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Railway brings more Laotians to scenic Pu'e8k8 gamesr

怀疑张若昀工作室有我们自己人 | 8k8 games | Updated: 2024-07-21 15:20:56

A train on the China-Laos Railway travels through Xishuangbanna Dai autonomous prefecture, Yunnan province, in April, heading to Vientiane, the Laotian capital. [JIANG WENYAO/XINHUA]

After seeing the beautiful scenery of Pu'er in the movie Coffee or Tea?, Khounsavath Phetsamone decided to move to Yunnan province, Southwest China, to start his career.

Originally from Vientiane in Laos, Khounsavath had been a lecturer of Lao language at Pu'er University for more than two years. He said he was intrigued by the natural landscape of an old tea forest on Jingmai Mountain, which gained UNESCO World Heritage Site status in 2023.

"I was about to graduate at that time and was wondering where I should stay in China, then I saw this beautiful place in the movie," said Khounsavath, who completed both his bachelor and master's degrees in Chinese language in Shandong province.

The launch of the China-Laos Railway is another important reason for him to choose Yunnan as it makes it easier for him to return home to see his family.

The China-Laos Railway, a landmark project of high-quality Belt and Road cooperation, began operations in December 2021 and started cross-border passenger service in April 2023. The 1,035-kilometer railway connects Yunnan's capital Kunming with Vientiane.

It takes only about five hours by train to get from Pu'er to Vientiane, and the railway station is close to the university, said Khounsavath.

More convenient

"If there is anything urgent, I can go back home within a day," he said. "It is even more convenient than taking the airplane because I can travel multiple times a day and I don't need to go to the airport in Kunming."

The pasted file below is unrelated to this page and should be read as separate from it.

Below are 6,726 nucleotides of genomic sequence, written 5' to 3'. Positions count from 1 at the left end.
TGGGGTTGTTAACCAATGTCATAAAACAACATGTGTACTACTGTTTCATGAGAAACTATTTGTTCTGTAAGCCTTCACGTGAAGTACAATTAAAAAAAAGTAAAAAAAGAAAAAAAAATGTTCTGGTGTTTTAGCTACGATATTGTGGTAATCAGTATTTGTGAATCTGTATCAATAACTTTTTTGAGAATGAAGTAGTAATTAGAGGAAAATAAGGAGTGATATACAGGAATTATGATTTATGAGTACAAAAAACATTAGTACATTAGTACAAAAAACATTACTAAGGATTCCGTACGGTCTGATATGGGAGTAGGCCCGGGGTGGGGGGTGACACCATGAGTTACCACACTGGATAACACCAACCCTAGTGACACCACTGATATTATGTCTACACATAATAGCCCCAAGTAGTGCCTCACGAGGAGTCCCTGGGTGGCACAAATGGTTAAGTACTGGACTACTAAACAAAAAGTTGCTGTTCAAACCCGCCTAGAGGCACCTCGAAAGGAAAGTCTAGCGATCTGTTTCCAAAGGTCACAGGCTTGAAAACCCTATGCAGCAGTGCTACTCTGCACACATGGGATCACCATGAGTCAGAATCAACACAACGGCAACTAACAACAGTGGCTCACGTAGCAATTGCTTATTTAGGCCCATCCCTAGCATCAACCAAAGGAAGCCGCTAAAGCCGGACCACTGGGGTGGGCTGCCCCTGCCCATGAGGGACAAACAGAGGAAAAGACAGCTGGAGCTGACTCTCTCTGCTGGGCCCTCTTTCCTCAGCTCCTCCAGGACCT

Apart from one Laotian teacher sent by a local university in Laos, Khounsavath is currently the only full-time lecturer from Laos at the university which provides lessons to more than 30 Chinese students while teaching Chinese to international students.

"I hope to tell the good stories of both China and Laos," said Khounsavath.

"As I teach and interact with students from China and other countries, I feel that I am a student as well and what we do is about exchanging our cultures.

"The China-Laos Railway has brought a lot of benefits to people of both countries, especially in the area of economy, tourism and education," he added.

For example, before the railway was launched, Khounsavath said his mother had to wait one to two weeks to buy things from Chinese e-commerce websites.

"With the China-Laos Railway, my mother can order fresh apples from China and receive them in just two to three days," he said.

Established in 1978, Pu'er University has more than 13,400 full-time students and 226 international students who are mainly from the Mekong countries.

It is one of the universities with the largest number of full-time undergraduate Laotian students in China, and has opened language majors in Lao, Burmese and Thai.

Job possibilities

The improved connectivity allows young people to explore job possibilities on both sides, said Khounsavath. He said the railway has also provided many Lao students at the university with new opportunities to promote the development of their hometown.

Lu Sinxay, a Laotian freshman in culinary and nutrition education, said he is hoping to open a restaurant in Laos to introduce Chinese cuisine to the locals.

"If possible, I also hope to open a restaurant in China to bring Lao food and culture here," said Lu.

Before coming to Yunnan, Lu ran a coffee shop in Laos. He said he is happy to learn more about coffee at the university's coffee research center.

Phonevilai Monechandy, a sophomore in information engineering, said she believes studying in China will make it easier for her to find a job in Laos, and she wishes to use what she has learned in the university to help develop her home country in the future.

Viengaloun Sengboubpha, a sophomore in accounting, said she hopes to work for the Laos-China Railway Co, a joint venture in Vientiane, to manage the Lao section of the railway, or other Chinese enterprises in Laos.

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